If you apply for a graduate technology job at Goldman Sachs now, you're going to need to complete a screening test on Hackerrank - like plenty of other banks, the firm requires you to solve a series of coding challenges as part of its application process.
You may have read that Goldman Sachs' Hackerrank test is easy. It's not. Believe me - I have taken it, and passed it, and it is as challenging as they come. As far as I can work out from talking to the other people on my course (computer science, top London university), only 10% to 20% of people make it through.
The first thing you need to know (and this applies to all Hackerrank tests) is that the problems your friends got, may not be the same as the problems you encounter. Questions differ from person to person (otherwise you could easily prepare ahead). If you're lucky, you'll get questions you can answer. If you're unlucky you won't.
That said, Goldman Sachs always seems to ask a range of questions that cover dynamic programming and graph theory. A particularly common problem is the 'coin change problem,' where you're asked to imagine that you're working on the cash counter at a funfair and that you have different coins in infinite quantities. The value of the coins is already given and you have to determine the number of ways of providing change for a particular number of units given the coins available. This requires dynamic programming and is one of the more challenging questions you're likely to come across in Goldman's test.
Another banking problem, and this isn't specific to Goldman, is the matrix rotation question. Here, you're asked to imagine that you have a 2D matrix, A, of a set size, and positive number R. You have to rotate the matrix R times and then print it. Your rotation needs to be in a clockwise direction.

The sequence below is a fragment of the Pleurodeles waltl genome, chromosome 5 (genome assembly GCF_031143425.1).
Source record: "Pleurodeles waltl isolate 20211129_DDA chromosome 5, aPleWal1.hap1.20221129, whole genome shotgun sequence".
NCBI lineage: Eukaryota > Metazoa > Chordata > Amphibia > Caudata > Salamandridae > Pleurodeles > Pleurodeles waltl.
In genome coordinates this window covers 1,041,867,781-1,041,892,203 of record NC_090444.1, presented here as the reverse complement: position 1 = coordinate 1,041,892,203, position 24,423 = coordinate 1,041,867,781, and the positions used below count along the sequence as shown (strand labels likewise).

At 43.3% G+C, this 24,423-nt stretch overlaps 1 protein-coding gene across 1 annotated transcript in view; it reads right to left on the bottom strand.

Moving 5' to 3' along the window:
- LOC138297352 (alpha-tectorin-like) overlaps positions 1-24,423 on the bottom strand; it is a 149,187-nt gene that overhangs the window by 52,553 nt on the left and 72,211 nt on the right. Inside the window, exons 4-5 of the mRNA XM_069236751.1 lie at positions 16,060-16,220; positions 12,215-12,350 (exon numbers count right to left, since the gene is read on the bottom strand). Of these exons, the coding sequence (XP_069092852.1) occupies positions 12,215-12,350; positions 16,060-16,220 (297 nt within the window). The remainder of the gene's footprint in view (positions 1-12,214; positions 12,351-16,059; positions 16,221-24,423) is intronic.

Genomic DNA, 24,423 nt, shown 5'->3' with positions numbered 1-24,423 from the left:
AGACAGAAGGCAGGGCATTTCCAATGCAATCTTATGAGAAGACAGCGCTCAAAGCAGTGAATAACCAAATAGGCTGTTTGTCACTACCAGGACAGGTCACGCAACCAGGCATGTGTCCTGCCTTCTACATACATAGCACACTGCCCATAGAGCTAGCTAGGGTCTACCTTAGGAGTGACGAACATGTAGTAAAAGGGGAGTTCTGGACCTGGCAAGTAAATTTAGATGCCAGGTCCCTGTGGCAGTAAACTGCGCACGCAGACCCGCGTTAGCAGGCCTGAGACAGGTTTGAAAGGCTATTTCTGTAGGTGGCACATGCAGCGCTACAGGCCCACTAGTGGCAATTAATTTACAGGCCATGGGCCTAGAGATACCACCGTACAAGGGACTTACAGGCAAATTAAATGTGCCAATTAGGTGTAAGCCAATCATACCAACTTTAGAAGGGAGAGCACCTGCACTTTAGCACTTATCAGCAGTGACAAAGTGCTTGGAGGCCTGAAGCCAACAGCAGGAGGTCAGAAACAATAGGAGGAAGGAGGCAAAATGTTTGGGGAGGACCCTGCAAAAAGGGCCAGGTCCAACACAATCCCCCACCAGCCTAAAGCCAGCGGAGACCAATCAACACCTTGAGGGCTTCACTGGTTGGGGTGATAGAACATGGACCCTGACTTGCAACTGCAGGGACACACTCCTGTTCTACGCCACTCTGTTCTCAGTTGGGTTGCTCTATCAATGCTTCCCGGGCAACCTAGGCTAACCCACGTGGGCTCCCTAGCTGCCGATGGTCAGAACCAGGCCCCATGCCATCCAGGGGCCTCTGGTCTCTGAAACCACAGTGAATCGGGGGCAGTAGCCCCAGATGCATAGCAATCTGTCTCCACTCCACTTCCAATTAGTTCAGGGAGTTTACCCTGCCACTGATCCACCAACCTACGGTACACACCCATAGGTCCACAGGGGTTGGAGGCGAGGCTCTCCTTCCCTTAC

It is possible to prepare for the Hackerrank problems posed by Goldman and other banks. Most tests will be specific to the coding language you choose (eg. Python, Java or C) and you simply need to make sure you're familiar with data structures in your given language and comfortable with designing simple algorithms on the spot (eg. searching and sorting algos). If you can do this quickly, you're half way there.
Whichever language you're coding in, you will need to be able to create effective algorithms that are also simple and efficient. The questions you're asked to solve will usually involve the use and manipulation of data structures and will have a strong focus on algorithmic design. You typically write a program that is put through a series of test cases that automatically evaluate how many good your algo is. The test is timed, so you need to be able to code under pressure. You also need to be accurate and to keep silly bugs to a minimum - ie. not forgetting a semi-colon or indenting wrongly in Python.
Personally, I practiced a lot - and this helped me make it through the Goldman tests. The good news is that if you can make it through the Goldman Hackerrank test, you should have no problem with the tests set by technology companies, which tend to be harder still. One of the most difficult tests I've come across is that set by Improbable, the company that makes the SpatialOS games development platform. If you think the Goldman test is hard, you'll have no chance getting through this.
Eswar Laghari is a pseudonym
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